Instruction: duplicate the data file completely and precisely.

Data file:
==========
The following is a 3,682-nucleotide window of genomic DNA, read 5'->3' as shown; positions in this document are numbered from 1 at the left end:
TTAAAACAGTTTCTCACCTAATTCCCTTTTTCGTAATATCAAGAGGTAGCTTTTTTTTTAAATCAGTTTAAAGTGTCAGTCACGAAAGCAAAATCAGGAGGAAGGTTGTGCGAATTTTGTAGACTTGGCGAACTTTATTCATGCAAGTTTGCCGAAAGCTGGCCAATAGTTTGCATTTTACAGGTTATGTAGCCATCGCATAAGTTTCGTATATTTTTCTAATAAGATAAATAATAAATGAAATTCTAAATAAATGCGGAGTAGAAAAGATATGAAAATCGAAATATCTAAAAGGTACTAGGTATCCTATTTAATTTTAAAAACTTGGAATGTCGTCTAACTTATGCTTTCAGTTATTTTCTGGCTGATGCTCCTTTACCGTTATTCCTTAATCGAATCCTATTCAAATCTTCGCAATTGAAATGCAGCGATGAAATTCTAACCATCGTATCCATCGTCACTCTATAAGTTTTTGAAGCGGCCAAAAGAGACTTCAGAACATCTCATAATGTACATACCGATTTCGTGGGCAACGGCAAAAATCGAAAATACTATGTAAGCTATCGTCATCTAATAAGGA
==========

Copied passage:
The following is a 3,682-nucleotide window of genomic DNA, read 5'->3' as shown; positions in this document are numbered from 1 at the left end:
TTAAAACAGTTTCTCACCTAATTCCCTTTTTCGTAATATCAAGAGGTAGCTTTTTTTTTAAATCAGTTTAAAGTGTCAGTCACGAAAGCAAAATCAGGAGGAAGGTTGTGCGAATTTTGTAGACTTGGCGAACTTTATTCATGCAAGTTTGCCGAAAGCTGGCCAATAGTTTGCATTTTACAGGTTATGTAGCCATCGCATAAGTTTCGTATATTTTTCTAATAAGATAAATAATAAATGAAATTCTAAATAAATGCGGAGTAGAAAAGATATGAAAATCGAAATATCTAAAAGGTACTAGGTATCCTATTTAATTTTAAAAACTTGGAATGTCGTCTAACTTATGCTTTCAGTTATTTTCTGGCTGATGCTCCTTTACCGTTATTCCTTAATCGAATCCTATTCAAATCTTCGCAATTGAAATGCAGCGATGAAATTCTAACCATCGTATCCATCGTCACTCTATAAGTTTTTGAAGCGGCCAAAAGAGACTTCAGAACATCTCATAATGTACATACCGATTTCGTGGGCAACGGCAAAAATCGAAAATACTATGTAAGCTATCGTCATCTAATAAGGA